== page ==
Help with Poisson intermediate parameters

Hi everyone,

I was hoping to include a Poisson variable as intermediate parameter in my model, though I know Stan doesn’t allow integer parameters. I was wondering if log_sum_exp or similar functions can be applied on Poisson…

The math expression of this part of model is:
\lambda_t \sim \Gamma(\alpha, 1);
N_t |\lambda_t \sim Poisson(\lambda_t\frac{1-\rho}{\rho});
\zeta_t|N_t \sim \Gamma(N_t, \beta/\rho)

This is a time series model, with X_t be observations and model as X_t = \rho X_{t-1} + \zeta_t. If the integer parameter is supported, I was hoping some model looks like:

data{
int<lower=1> T;
int<lower=0> x[T];
real<lower=0> rho;
real<lower=0> alpha;
real<lower=0> beta;
}
parameters{
real<lower=0> lambda[T-1];
int<lower=0> N[T-1];
}
transformed data{
real<lower=0> zeta[T-1];
for (t in 2:T){
zeta[t-1] = x[t] - rho * x[t-1]
}
}
model {
lambda ~ gamma(alpha, 1);
N ~ poisson(lambda);
zeta ~ gamma(N, beta)
}


Will log_sum_exp work on Poisson?

Thanks for any reply!

1 Like

Hi,

There are few approaches. First, you might want to do something similar to what @bgoodri does here, which is to sum terms until they’re really small.

Another thing you can do is adaptive truncation, which I discussed in my StanCon2020 contribution.

1 Like

This might also lend itself to closed-form marginalisation. Let’s do a few calculations and see where we end up. Again, let’s consider the model.

N_t |\lambda_t \sim \operatorname{Poisson}(\lambda_t\frac{1-\rho}{\rho})
\zeta_t|N_t \sim \operatorname{Gamma}(N_t, \beta/\rho)

What we want is the marginal for \zeta_t, i.e.

f_Z(\zeta_t) = \sum_{k=0}^\infty f_{Z, N}(\zeta_t, N_t = k) = \sum_{k=0}^\infty f_{Z|N}(\zeta_t| N_t = k)f_N(N_t = k).

Substituting the relevant functions in, we get

f_Z(\zeta_t) = \sum_{k=0}^\infty \frac{b^k}{(k-1)!} \zeta_t^{k-1} \exp(-b\zeta_t)\frac{\theta_t^k \exp(-\theta_t)}{k!},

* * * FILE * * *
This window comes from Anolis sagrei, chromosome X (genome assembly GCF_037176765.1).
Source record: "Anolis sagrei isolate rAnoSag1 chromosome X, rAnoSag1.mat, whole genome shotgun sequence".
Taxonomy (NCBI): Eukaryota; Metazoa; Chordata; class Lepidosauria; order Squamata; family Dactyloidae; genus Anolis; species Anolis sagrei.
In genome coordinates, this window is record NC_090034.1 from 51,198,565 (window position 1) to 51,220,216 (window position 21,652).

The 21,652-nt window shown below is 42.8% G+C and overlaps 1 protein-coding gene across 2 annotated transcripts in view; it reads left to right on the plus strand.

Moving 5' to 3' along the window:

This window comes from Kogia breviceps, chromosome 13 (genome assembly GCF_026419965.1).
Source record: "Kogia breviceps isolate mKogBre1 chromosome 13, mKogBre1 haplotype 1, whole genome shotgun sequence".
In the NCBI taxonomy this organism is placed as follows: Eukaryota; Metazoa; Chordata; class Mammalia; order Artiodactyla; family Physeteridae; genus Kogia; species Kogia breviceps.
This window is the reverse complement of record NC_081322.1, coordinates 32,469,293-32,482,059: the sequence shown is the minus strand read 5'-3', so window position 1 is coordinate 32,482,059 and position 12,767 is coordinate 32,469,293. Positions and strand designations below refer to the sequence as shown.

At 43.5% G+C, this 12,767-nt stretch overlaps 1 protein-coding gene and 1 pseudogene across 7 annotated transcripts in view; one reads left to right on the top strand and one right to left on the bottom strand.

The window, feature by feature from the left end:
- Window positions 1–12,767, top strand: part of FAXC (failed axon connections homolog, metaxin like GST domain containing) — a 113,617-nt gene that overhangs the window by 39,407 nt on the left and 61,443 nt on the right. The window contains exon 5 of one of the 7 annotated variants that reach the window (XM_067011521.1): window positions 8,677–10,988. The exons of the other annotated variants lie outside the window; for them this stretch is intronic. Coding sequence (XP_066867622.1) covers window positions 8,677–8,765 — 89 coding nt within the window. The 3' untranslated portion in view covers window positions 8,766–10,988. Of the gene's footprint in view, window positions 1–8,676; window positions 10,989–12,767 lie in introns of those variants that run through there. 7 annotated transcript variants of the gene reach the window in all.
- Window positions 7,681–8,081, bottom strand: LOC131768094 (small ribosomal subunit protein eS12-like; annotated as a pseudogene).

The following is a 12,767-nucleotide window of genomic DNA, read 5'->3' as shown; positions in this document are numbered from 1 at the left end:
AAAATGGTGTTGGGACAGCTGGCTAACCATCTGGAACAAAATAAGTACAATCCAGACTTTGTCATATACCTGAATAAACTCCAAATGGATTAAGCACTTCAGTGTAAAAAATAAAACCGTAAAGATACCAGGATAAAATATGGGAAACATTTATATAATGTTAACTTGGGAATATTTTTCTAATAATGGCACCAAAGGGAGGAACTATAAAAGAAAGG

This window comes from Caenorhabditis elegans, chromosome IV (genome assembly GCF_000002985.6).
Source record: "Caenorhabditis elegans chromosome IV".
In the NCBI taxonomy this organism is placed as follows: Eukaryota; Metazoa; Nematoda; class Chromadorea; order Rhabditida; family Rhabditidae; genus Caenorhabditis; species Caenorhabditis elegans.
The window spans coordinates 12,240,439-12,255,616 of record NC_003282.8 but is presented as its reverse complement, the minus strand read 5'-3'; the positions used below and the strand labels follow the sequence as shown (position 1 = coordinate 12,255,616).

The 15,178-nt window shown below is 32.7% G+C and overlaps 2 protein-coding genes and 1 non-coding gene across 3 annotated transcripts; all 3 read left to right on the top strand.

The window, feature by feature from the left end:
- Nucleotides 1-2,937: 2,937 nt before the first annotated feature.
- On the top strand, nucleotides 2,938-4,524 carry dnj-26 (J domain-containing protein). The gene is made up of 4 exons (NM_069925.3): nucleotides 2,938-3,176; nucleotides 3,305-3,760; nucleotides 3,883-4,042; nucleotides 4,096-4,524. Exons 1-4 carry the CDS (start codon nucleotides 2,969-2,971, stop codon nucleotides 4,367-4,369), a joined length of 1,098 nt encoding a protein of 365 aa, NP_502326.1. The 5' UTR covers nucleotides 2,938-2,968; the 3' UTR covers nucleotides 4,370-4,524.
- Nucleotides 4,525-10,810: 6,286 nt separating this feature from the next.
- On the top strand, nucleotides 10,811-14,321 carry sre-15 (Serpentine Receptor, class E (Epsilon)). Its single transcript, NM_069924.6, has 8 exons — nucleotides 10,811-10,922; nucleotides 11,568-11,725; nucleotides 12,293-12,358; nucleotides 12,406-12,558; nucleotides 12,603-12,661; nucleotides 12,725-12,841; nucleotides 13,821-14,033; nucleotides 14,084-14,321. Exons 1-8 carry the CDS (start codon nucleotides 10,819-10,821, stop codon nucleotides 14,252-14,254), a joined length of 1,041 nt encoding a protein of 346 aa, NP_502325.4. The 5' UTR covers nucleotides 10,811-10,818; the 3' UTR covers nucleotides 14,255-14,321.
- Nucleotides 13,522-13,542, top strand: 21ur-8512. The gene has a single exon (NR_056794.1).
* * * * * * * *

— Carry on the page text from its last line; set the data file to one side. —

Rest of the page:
where b := \beta/\rho and \theta_t := \lambda_t(1-\rho)/\rho.

Rerranging we get

f_Z(\zeta_t) = \exp(-(b\zeta_t + \theta_t))\zeta_t^{-1}\sum_{k=0}^\infty \frac{[b\zeta_t\theta_t]^k}{(k-1)!k!}.

It turns out that the sum in the last expression has a nice closed-form, which leads to

f_Z(\zeta_t) = \exp(-(b\zeta_t + \theta_t)) \zeta_t^{-1}\sqrt{b\zeta_t\theta_t} I_1(2\sqrt{b\zeta_t\theta_t}),

where I_1(\cdot) is the modified Bessel function of the first kind. It seems this is now implemented in Stan, so you might be able to write your marginalisation in closed-form in Stan after all.

EDIT: see @nhuurre’s post.

2 Likes

Neat, but I think \zeta_t^{-1} went missing during rearranging.
Here’s what I get

f_{Z}\left(\zeta_{t}\right)=\exp\left(-\theta_{t}-b\zeta_{t}\right)\sqrt{\frac{b\theta_{t}}{\zeta_{t}}}I_{1}\left(2\sqrt{b\theta_{t}\zeta_{t}}\right)

The Bessel function series

\sum_{N=1}^\infty \frac{\left(\frac{1}{4}x^2\right)^{N-1}}{(N-1)!\, N!} = \sum_{k=0}^\infty \frac{\left(\frac{1}{4}x^2\right)^k}{k!\, (k+1)!} = \frac{2}{x} I_1(x)

corresponds to the N>0 part of the marginalization. Poisson distribution has non-negligible chance of producing a zero; gamma(0,beta) is a degenerate always-zero distribution that needs to be considered separately.

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Oh yeah. By the time I realised I had forgotten to type that in, I was already in bed. Thanks!

Thanks @maxbiostat! Sorry about the late response…my PC was sent for repair so I can’t check the forum quite easily…
I never thought about Bessel function, it looks like a perfect closed form solution. I’ll try coding as soon as my computer comes back. Thanks again for the help!

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To anyone reading this post in the future, I think one way to handle this complication cleanly is to truncate the distribution of N_t at zero and then the expression becomes

f_{Z}\left(\zeta_{t}\right)=\frac{\exp\left(-\theta_{t}-b\zeta_{t}\right)}{1-\exp\left(-\lambda_t\frac{(1-\rho)}{\rho}\right)}\sqrt{\frac{b\theta_{t}}{\zeta_{t}}}I_{1}\left(2\sqrt{b\theta_{t}\zeta_{t}}\right)
1 Like